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White sand beaches can't lure tourists

By Erika Angulo, NBC News Researcher

ST. THOMAS, U.S. Virgin Islands – "Please buy something and help me keep my job," Sylvia Brown kept repeating to potential shoppers as they trickled into the Coral World Ocean Park gift store in St. Thomas on a recent morning.   

The U.S. Virgin Islands' resident has been helping customers at the Coki Point Beach aquarium's souvenir store for more than 10 years. As the economy in the mainland worsens, she is seeing fewer shoppers.  

"We keep waiting for things to get better," she said as she folded pastel-colored T-shirts at the nearly empty store, "but we haven't had a real tourist season in two years." The store manager has cut everyone's work hours to avoid cutting staff.    

Image: Salmon Bay Beach
Courtesy of James Kizer 
Salomon Bay Beach on St. John, one of the U.S. Virgin Islands.

Brown is one of thousands of workers increasingly concerned about how the weak economy will affect their livelihood in this U.S. Territory surrounded by white, fine sand and turquoise water. 

Cutting back, offering deals
Tourism is the main source of revenue for St. Thomas, St. John and St. Croix. More than 70 percent of the islands' gross domestic product is dependent on visitors.

The Department of Tourism is forecasting a 30 percent drop in business for the first quarter of 2009. There was already an 8 percent reduction in cruise ship passengers last year and the number of air passengers slipped by 2 percent.

The slowdown has already led managers at one of St. John's most well-known resorts, "Caneel Bay," to plan a two-month shutdown of the 270-acre luxury retreat this fall.

"It's typically the low season and they're just taking this time to make repairs, make internal improvements," said spokeswoman Kristin Hutton. The secluded resort, which caters to high-end travelers, will close in September and October.  Before that, managers hope discounting daily rates by more than a $100 a night and offering free breakfast will bring visitors this summer. 

One of the resort's 450 workers said she's worked at Caneel Bay for 20 years and has never seen so much concern among the staff. "February is usually high season for us, but not this year," she said, while asking for her name not to be used because of the sensitivity of the issue.  Hotel occupancy is down between 10 and 35 percent this winter in all three islands.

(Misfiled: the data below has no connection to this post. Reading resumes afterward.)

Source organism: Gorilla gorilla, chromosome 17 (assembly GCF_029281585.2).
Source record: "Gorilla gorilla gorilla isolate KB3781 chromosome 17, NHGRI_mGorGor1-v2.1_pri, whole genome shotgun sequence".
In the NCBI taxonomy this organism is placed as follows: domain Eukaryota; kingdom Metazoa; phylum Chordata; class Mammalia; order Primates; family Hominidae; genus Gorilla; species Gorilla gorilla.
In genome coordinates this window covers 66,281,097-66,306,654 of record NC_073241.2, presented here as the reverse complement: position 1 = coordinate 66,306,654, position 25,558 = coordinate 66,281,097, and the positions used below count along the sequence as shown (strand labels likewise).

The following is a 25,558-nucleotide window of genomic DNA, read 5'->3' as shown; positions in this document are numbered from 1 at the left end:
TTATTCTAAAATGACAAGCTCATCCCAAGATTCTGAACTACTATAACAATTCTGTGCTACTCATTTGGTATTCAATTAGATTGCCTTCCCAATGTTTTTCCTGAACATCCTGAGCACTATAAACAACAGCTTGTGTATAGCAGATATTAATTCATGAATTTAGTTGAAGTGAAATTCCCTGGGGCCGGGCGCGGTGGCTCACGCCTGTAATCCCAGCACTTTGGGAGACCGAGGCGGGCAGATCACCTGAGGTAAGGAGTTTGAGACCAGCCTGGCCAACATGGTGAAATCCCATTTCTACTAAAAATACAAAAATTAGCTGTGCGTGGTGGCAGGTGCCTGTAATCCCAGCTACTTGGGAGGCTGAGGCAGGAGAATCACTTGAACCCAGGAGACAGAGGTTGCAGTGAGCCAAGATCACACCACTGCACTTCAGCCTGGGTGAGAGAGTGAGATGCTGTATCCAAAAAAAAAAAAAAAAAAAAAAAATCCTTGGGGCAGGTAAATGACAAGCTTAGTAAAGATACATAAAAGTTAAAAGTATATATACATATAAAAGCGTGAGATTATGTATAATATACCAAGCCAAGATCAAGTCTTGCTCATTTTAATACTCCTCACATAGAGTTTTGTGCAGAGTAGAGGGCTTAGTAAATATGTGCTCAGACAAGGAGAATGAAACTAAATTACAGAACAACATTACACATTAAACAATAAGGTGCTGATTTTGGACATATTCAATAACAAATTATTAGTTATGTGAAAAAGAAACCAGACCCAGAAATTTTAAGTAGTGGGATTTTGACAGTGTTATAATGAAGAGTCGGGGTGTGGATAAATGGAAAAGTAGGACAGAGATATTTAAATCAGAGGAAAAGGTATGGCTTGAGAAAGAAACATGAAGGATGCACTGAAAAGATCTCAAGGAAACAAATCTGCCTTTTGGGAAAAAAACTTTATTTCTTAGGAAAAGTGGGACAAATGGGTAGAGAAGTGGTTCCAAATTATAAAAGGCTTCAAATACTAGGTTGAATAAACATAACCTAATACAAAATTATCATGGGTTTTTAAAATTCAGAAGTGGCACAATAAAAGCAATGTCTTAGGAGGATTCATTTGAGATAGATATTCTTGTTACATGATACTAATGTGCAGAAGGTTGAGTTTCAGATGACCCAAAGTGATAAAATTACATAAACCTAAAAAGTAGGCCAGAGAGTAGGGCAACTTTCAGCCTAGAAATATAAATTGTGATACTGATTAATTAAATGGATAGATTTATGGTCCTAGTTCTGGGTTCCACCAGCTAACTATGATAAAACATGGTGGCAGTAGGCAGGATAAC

Image: Caneel Bay resort sign
Erika Angulo/ NBC News
Sign outside of the Caneel Bay resort. 

Not spending
At the "Pink Papaya" gift shop in the traditionally busy Cruz Bay neighborhood of St. John, the problem is not just fewer visitors. John Dickinson, the owner of the pink and yellow gingerbread-trimmed store, says people come in to look, but are reluctant to spend.    

"This season is slow getting going and it's about 20 percent or more behind last year, which wasn't particularly great," said Dickinson whose store sells jewelry and crafts made by local artists. Most store managers in Cruz Bay say sales started to slow down more than a year ago.

Tourists spent $52 million less in 2007 than the previous year, according to the most recent statistics from the U.S. Virgin Islands' Economic Research Bureau.  Dickinson is cutting back on orders for merchandise and offering "economic stimulus" prices on many items to weather the downturn.

Taxi drivers are especially affected by the shortage of tourists. One St. Thomas taxi driver who goes by the nickname "Mr. Nice Guy" says he's driving around 30 percent less customers than he did a year ago. 

Transportation expenses add up quickly for Virgin Islands' visitors. A couple going on a day trip from St. Thomas to St. John will have to pay at least $20 for the round-trip taxi ride between their hotel and the ferry terminal, then an additional $24 for the round-trip fare for two on the ferry to St. John, just three miles away. Plus, they have to  count on spending more money on transportation within St. John. 

In addition, many hotels on the islands are not near any public transportation. At $5-per-person each way for the minimum taxi fare in St. Thomas, some families are staying put at their resorts rather than exploring the island. 

Image: Ferry from St. John to St. Thomas at sunset
Erika Angulo/ NBC News
Ferry from St. John to St. Thomas at sunset. 

Hoping ads a lure

Department of Tourism officials say they hope their advertising campaign will lure visitors to the islands' sparkling blue waters. A $1.5-million effort to sell the U.S. Virgin islands as the ideal winter escape is under way.  It includes print and web advertisements, plus incentives for travel agents who arrange group trips to the islands. 

Tourism officials also are running ads in Europe, especially in Denmark, hoping to appeal to the island's Danish ties. Denmark ruled the islands and their slave-powered sugar cane plantations during the 17th and 18th centuries. They abolished the slave trade in 1802.  Except for a few years of British occupation, Denmark owned the islands until it sold all three to the U.S. for $25 million in 1917.